KABUL, Afghanistan -- A special operations raid meant to disrupt a Taliban arms operation in southern Afghanistan ended in the death of a man with family ties to the Afghan president's inner circle, leading to tensions between regional officials and the military, officials say.
The conflict comes at a time of growing tensions over American Special Operations forces in the country, after President Hamid Karzai recently banned their operation in a critical province near the capital. And it highlighted a complex web of Afghan family and factional relations that has led provincial officials allied with Mr. Karzai to defend men that international military officials have identified as insurgents.
The raid, a joint mission involving Afghan commandos and American Special Forces advisers, happened Sunday night near the capital of Oruzgan Province, Tarin Kowt. Military officials said the target was a Taliban weapons broker named Hajji Janan.
During the operation, troops shot and killed Mr. Janan's brother, Khiraullah Janan, after entering a residential compound to search for weapons. According to a statement by the international military coalition, soldiers fired only after being fired on by an "insurgent." After finding weapons and ammunition in the compound, they then arrested Hajji Janan, the statement said.
But the influential provincial governor and the police chief both dispute that account. Shortly after Mr. Janan's arrest, they intervened to secure his release, and it is now unclear whether he will face any charges. Both officials released statements criticizing the military as having targeted innocent men and expressing outrage that the raid had not been coordinated with them.
"We asked the coalition forces to provide us with evidence that Hajji Janan was involved in weapons business and to show us the weapons and munitions that they say they have seized in his house, but so far they have not provided us with any evidence," said Matiullah Khan, the Oruzgan provincial police chief.
The provincial governor, Mullah Amir Akhundzad, insisted that there was no proof that Khiraullah Janan had been armed or involved with the Taliban in any way, and condemned what he called a civilian death in a military action.
Both officials in Oruzgan Province are close allies of Mr. Karzai. The presidential palace did not return messages seeking comment about the case.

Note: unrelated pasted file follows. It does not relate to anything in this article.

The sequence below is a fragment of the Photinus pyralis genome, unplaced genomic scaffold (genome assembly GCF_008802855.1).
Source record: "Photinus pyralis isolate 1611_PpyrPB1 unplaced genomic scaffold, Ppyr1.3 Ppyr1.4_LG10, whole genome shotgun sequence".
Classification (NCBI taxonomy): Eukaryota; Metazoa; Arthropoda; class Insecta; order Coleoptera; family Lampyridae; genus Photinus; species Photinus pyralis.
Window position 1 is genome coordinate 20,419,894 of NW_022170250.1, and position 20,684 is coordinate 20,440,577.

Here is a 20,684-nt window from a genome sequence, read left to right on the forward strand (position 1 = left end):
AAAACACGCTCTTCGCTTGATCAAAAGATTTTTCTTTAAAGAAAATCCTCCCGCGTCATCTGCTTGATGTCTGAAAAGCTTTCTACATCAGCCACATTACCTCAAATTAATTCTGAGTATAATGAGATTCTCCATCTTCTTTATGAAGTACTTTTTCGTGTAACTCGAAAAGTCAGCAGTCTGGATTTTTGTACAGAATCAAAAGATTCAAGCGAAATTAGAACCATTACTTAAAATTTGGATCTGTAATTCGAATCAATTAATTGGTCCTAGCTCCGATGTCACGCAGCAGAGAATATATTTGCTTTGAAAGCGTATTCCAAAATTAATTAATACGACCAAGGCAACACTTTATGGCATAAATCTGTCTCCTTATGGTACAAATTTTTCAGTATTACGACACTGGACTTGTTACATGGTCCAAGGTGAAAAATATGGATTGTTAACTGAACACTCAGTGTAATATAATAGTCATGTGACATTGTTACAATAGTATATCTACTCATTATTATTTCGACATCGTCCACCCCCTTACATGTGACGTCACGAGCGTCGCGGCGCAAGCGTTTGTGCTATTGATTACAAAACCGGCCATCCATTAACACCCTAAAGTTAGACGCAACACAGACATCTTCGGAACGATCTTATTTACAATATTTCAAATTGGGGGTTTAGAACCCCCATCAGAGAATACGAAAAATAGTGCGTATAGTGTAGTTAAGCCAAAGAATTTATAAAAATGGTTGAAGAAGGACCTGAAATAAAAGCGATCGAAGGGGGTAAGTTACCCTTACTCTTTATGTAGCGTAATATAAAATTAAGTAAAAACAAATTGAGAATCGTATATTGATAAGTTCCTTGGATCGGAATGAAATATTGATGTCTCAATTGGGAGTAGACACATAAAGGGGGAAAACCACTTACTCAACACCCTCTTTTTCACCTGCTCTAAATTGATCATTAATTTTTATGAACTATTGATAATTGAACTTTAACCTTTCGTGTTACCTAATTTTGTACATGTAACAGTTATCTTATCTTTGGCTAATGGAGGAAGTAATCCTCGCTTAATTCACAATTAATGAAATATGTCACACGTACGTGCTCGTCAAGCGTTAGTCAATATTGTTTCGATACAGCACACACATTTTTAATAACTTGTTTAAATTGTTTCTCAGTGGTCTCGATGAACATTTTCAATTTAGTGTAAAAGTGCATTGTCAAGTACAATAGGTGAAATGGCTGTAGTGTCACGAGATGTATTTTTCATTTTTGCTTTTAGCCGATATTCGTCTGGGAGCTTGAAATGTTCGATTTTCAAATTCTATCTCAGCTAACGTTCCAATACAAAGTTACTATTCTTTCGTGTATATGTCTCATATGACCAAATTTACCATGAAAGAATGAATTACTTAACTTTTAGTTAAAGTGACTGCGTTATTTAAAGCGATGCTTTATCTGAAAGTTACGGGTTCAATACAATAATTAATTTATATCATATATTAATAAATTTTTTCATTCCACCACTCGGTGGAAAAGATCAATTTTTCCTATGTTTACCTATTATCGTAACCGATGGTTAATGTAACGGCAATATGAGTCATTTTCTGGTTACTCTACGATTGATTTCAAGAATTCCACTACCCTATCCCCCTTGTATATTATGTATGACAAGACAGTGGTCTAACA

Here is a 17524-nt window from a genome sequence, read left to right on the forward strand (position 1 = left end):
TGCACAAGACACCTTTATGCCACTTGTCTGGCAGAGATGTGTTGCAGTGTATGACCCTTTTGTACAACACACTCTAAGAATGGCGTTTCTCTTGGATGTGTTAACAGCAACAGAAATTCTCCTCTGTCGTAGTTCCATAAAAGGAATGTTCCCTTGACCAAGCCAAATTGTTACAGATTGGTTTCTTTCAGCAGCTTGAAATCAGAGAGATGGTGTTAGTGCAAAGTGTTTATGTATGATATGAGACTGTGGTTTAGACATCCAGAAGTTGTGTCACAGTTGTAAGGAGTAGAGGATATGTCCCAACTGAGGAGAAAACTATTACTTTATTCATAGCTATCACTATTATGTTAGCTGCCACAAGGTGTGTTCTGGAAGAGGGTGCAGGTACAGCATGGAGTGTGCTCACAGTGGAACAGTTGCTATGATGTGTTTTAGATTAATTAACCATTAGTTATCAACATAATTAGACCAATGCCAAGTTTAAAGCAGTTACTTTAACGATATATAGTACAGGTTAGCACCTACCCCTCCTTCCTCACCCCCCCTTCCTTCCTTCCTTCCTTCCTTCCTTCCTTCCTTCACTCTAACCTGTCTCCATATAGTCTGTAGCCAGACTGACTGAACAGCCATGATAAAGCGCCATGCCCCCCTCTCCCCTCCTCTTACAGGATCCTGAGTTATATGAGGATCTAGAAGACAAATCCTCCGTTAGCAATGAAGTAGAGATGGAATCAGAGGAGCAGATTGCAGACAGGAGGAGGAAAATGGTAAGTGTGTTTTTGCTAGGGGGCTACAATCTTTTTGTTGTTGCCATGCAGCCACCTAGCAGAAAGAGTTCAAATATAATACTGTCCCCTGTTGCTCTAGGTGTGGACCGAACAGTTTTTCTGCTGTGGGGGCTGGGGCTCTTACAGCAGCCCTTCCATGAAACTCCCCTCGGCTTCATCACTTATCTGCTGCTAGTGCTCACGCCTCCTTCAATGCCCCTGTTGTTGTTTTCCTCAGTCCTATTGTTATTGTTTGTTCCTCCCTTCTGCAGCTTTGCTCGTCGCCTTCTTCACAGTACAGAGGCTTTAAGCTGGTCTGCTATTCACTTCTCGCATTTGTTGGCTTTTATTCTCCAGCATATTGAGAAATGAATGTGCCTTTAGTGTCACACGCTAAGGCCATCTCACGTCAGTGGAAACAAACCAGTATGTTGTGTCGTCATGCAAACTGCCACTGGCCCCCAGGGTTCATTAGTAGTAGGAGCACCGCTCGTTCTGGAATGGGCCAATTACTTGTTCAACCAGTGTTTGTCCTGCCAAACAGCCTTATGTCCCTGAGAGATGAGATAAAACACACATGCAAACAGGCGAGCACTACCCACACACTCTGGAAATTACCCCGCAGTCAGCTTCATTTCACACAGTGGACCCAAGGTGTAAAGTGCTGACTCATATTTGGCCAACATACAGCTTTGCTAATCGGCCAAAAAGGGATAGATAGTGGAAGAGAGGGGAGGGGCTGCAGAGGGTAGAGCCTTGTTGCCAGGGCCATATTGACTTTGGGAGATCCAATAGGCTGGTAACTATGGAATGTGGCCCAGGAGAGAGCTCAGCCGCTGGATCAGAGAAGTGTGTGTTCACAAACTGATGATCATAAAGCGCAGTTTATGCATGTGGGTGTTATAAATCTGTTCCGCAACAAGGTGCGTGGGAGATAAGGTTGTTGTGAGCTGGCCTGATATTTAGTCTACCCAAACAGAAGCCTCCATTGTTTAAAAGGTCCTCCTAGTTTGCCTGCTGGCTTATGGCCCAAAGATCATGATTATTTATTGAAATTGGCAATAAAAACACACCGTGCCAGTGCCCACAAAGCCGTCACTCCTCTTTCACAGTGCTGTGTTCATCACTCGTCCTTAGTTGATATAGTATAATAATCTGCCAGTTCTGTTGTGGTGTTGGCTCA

It was complaints by a provincial governor about American Special Operations forces that led to the serious tensions recently between Mr. Karzai and his American allies. Mr. Karzai banned all American commandos from the province -- Wardak, a strategic and dangerous region near the capital -- and it took weeks for American and Afghan officials to reach a compromise on restoring even limited operations there.
Over the last week, Mr. Karzai criticized an American airstrike that led to the killing of at least 10 children during an Afghan-led military raid against a Taliban stronghold in Kunar Province. The airstrike was reported to have been called in by American Special Forces advisers to the Afghan military, as Mr. Karzai has forbidden Afghan forces from calling for airstrikes.
Afghan officials said that civilian casualties were an issue in a teleconference between Mr. Karzai and President Obama on Wednesday. But the White House briefing about the conference did not mention the issue.
The often-confusing web of family and political relations in southern Afghanistan presents another potential complication in the Special Operations raid in Oruzgan, a critical province bordering the Taliban heartland.
Khiraullah Janan, the man who was killed by troops, is the brother-in-law of one of Mr. Karzai's important advisers: Mohammed Qaseem, an influential figure within Mr. Karzai's Populzai tribe and a crucial liaison between the president and tribal leaders in southern Afghanistan. Mr. Qaseem is also a cousin of Mr. Khan, the Oruzgan police chief.
Mr. Qaseem rose to Mr. Karzai's circle after his father, Jam Mohammad Khan, a former Oruzgan governor and close Karzai ally, was killed in 2011. Mr. Qaseem generally maintains a low profile, seldom appearing at public events. He could not be reached for comment.
Azam Ahmed reported from Kabul, Afghanistan, and Taimoor Shah from Kandahar.
This article originally appeared in The New York Times.